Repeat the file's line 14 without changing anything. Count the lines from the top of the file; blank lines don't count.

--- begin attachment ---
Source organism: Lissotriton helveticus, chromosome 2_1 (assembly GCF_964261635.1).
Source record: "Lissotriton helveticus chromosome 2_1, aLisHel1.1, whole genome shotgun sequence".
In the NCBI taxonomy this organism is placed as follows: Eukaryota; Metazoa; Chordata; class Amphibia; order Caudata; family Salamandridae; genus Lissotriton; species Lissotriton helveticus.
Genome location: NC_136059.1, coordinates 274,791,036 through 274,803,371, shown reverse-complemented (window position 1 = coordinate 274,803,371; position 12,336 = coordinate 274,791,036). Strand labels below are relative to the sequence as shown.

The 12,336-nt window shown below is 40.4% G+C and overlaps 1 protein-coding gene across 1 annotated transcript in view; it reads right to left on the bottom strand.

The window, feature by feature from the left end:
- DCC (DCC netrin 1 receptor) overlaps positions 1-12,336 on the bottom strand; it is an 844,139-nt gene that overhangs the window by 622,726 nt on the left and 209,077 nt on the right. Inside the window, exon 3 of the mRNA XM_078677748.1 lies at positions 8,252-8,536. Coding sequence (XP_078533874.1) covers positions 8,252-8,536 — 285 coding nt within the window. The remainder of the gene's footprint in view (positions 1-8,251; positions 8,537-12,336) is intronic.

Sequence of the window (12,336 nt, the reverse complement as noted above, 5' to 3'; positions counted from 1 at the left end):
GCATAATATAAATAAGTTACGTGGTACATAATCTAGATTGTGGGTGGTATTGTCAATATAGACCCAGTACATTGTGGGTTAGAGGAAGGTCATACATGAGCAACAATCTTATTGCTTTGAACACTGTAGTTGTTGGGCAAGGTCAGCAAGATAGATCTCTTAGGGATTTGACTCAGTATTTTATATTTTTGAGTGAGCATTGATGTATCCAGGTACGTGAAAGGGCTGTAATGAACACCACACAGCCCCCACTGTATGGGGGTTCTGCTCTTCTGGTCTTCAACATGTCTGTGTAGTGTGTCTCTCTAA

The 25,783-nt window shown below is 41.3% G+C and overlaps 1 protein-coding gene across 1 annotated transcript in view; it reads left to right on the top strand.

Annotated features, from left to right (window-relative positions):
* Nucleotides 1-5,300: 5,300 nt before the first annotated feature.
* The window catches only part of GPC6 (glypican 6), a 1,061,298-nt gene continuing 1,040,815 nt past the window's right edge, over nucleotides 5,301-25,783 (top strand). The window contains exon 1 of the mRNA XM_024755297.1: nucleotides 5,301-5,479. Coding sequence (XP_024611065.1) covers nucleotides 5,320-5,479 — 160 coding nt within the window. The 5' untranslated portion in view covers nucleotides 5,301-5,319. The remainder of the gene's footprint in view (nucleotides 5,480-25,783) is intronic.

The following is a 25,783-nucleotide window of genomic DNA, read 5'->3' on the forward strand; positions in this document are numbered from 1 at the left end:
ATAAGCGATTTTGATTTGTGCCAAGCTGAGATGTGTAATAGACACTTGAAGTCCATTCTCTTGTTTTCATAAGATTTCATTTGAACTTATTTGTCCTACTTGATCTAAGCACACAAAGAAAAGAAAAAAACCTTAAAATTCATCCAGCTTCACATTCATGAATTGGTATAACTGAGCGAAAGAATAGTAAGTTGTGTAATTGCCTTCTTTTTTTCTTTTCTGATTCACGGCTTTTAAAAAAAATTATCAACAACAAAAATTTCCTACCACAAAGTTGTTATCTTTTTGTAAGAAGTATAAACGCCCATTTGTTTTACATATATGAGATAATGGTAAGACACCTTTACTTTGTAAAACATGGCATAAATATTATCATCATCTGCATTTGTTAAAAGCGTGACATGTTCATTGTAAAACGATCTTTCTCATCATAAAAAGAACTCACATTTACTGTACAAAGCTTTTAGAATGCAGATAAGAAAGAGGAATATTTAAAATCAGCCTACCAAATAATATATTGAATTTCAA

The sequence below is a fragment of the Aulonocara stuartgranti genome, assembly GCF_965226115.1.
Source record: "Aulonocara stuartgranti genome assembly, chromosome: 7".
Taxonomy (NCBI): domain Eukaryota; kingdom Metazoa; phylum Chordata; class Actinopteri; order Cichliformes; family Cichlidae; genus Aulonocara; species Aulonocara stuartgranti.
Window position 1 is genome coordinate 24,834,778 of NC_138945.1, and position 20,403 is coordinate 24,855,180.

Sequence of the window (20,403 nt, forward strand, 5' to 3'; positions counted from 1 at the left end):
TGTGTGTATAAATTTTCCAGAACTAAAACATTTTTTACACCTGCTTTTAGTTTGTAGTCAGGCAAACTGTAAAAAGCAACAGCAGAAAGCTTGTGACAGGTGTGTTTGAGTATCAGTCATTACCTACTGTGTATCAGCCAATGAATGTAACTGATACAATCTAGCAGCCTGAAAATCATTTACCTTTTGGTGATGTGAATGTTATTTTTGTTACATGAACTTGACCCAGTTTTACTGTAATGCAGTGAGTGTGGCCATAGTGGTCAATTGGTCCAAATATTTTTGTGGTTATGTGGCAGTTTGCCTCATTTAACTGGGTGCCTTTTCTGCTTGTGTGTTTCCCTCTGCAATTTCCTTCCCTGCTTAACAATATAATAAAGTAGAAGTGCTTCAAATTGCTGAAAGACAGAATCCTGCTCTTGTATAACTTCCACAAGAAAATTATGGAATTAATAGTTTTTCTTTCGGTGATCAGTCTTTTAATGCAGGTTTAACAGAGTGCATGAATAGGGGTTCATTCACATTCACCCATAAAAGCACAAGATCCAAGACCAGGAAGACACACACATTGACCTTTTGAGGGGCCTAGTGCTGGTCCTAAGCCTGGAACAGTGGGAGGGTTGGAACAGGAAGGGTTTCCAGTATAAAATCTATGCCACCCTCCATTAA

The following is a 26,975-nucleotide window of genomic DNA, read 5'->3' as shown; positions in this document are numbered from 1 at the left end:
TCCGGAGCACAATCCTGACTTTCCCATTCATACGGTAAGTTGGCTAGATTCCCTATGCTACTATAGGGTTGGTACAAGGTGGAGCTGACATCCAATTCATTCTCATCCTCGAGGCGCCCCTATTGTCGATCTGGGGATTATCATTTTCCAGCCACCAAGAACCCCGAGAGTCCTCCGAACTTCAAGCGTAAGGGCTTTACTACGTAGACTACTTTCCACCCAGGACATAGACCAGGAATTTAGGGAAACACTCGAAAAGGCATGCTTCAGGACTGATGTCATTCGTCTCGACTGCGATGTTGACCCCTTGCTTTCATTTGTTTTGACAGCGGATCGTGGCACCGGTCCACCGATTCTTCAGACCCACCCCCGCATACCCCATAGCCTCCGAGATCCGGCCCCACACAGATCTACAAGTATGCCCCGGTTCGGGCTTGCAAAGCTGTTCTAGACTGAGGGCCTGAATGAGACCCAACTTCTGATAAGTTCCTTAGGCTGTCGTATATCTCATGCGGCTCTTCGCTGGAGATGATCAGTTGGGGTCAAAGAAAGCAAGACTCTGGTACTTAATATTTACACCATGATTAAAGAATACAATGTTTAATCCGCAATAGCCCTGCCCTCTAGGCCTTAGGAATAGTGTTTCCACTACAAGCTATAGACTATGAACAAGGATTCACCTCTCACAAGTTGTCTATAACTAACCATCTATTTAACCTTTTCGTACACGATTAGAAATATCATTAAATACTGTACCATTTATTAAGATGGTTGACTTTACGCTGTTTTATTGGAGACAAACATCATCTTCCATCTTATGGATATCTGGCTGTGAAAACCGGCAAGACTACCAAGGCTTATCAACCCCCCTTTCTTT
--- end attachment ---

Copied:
The following is a 25,783-nucleotide window of genomic DNA, read 5'->3' on the forward strand; positions in this document are numbered from 1 at the left end: